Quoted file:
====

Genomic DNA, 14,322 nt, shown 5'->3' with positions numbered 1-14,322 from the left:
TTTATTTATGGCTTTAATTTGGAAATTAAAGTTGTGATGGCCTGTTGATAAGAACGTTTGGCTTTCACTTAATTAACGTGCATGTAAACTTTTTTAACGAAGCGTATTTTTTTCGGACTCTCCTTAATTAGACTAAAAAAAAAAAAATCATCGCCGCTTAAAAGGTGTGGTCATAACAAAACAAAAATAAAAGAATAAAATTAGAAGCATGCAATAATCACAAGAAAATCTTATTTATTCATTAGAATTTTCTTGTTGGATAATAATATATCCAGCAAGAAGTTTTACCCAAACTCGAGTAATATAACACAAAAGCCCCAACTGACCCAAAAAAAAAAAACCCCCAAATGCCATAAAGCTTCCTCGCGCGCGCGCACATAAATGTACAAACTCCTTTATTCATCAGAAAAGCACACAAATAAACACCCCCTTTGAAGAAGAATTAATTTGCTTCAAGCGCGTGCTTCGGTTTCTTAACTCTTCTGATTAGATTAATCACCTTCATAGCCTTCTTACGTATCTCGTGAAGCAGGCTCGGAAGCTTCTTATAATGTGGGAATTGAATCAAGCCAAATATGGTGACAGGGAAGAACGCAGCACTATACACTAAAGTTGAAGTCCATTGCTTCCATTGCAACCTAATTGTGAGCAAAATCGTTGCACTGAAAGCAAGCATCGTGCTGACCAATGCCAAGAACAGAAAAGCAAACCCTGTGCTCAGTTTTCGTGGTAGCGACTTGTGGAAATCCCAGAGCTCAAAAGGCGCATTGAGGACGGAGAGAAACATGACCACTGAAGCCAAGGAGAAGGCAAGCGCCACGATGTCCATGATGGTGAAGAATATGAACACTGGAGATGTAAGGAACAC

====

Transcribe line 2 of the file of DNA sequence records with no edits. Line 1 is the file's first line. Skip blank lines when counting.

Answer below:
TTTATTTATGGCTTTAATTTGGAAATTAAAGTTGTGATGGCCTGTTGATAAGAACGTTTGGCTTTCACTTAATTAACGTGCATGTAAACTTTTTTAACGAAGCGTATTTTTTTCGGACTCTCCTTAATTAGACTAAAAAAAAAAAAATCATCGCCGCTTAAAAGGTGTGGTCATAACAAAACAAAAATAAAAGAATAAAATTAGAAGCATGCAATAATCACAAGAAAATCTTATTTATTCATTAGAATTTTCTTGTTGGATAATAATATATCCAGCAAGAAGTTTTACCCAAACTCGAGTAATATAACACAAAAGCCCCAACTGACCCAAAAAAAAAAAACCCCCAAATGCCATAAAGCTTCCTCGCGCGCGCGCACATAAATGTACAAACTCCTTTATTCATCAGAAAAGCACACAAATAAACACCCCCTTTGAAGAAGAATTAATTTGCTTCAAGCGCGTGCTTCGGTTTCTTAACTCTTCTGATTAGATTAATCACCTTCATAGCCTTCTTACGTATCTCGTGAAGCAGGCTCGGAAGCTTCTTATAATGTGGGAATTGAATCAAGCCAAATATGGTGACAGGGAAGAACGCAGCACTATACACTAAAGTTGAAGTCCATTGCTTCCATTGCAACCTAATTGTGAGCAAAATCGTTGCACTGAAAGCAAGCATCGTGCTGACCAATGCCAAGAACAGAAAAGCAAACCCTGTGCTCAGTTTTCGTGGTAGCGACTTGTGGAAATCCCAGAGCTCAAAAGGCGCATTGAGGACGGAGAGAAACATGACCACTGAAGCCAAGGAGAAGGCAAGCGCCACGATGTCCATGATGGTGAAGAATATGAACACTGGAGATGTAAGGAACAC